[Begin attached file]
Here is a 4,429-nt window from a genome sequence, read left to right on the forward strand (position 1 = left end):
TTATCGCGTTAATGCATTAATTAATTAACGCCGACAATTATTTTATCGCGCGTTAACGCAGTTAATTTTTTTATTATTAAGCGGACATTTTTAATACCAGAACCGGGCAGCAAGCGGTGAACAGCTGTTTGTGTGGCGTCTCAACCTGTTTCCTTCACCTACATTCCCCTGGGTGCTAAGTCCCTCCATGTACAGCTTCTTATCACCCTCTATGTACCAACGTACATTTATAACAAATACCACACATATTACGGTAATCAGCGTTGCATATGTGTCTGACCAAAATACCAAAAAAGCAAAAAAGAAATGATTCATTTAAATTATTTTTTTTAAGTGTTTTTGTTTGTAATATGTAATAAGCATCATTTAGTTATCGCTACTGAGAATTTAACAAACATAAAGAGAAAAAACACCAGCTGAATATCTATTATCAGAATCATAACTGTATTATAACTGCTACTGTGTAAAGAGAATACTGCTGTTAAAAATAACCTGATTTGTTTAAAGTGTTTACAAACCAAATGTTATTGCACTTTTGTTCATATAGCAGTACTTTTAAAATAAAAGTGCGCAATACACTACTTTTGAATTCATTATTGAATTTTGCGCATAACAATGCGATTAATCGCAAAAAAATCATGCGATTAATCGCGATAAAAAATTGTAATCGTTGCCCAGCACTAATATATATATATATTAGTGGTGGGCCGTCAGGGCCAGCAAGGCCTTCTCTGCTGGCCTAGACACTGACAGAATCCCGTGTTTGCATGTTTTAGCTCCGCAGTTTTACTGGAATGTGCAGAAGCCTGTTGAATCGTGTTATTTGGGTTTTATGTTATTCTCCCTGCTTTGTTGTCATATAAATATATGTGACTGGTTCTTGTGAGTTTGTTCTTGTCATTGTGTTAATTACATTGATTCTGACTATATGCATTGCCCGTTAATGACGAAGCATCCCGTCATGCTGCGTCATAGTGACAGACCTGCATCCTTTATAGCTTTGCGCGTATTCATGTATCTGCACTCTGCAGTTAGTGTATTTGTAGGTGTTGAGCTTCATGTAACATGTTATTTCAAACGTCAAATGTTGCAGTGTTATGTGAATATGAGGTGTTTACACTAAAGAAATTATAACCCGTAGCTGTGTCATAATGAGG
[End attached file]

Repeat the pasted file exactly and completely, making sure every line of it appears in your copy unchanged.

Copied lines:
Here is a 4,429-nt window from a genome sequence, read left to right on the forward strand (position 1 = left end):
TTATCGCGTTAATGCATTAATTAATTAACGCCGACAATTATTTTATCGCGCGTTAACGCAGTTAATTTTTTTATTATTAAGCGGACATTTTTAATACCAGAACCGGGCAGCAAGCGGTGAACAGCTGTTTGTGTGGCGTCTCAACCTGTTTCCTTCACCTACATTCCCCTGGGTGCTAAGTCCCTCCATGTACAGCTTCTTATCACCCTCTATGTACCAACGTACATTTATAACAAATACCACACATATTACGGTAATCAGCGTTGCATATGTGTCTGACCAAAATACCAAAAAAGCAAAAAAGAAATGATTCATTTAAATTATTTTTTTTAAGTGTTTTTGTTTGTAATATGTAATAAGCATCATTTAGTTATCGCTACTGAGAATTTAACAAACATAAAGAGAAAAAACACCAGCTGAATATCTATTATCAGAATCATAACTGTATTATAACTGCTACTGTGTAAAGAGAATACTGCTGTTAAAAATAACCTGATTTGTTTAAAGTGTTTACAAACCAAATGTTATTGCACTTTTGTTCATATAGCAGTACTTTTAAAATAAAAGTGCGCAATACACTACTTTTGAATTCATTATTGAATTTTGCGCATAACAATGCGATTAATCGCAAAAAAATCATGCGATTAATCGCGATAAAAAATTGTAATCGTTGCCCAGCACTAATATATATATATATTAGTGGTGGGCCGTCAGGGCCAGCAAGGCCTTCTCTGCTGGCCTAGACACTGACAGAATCCCGTGTTTGCATGTTTTAGCTCCGCAGTTTTACTGGAATGTGCAGAAGCCTGTTGAATCGTGTTATTTGGGTTTTATGTTATTCTCCCTGCTTTGTTGTCATATAAATATATGTGACTGGTTCTTGTGAGTTTGTTCTTGTCATTGTGTTAATTACATTGATTCTGACTATATGCATTGCCCGTTAATGACGAAGCATCCCGTCATGCTGCGTCATAGTGACAGACCTGCATCCTTTATAGCTTTGCGCGTATTCATGTATCTGCACTCTGCAGTTAGTGTATTTGTAGGTGTTGAGCTTCATGTAACATGTTATTTCAAACGTCAAATGTTGCAGTGTTATGTGAATATGAGGTGTTTACACTAAAGAAATTATAACCCGTAGCTGTGTCATAATGAGG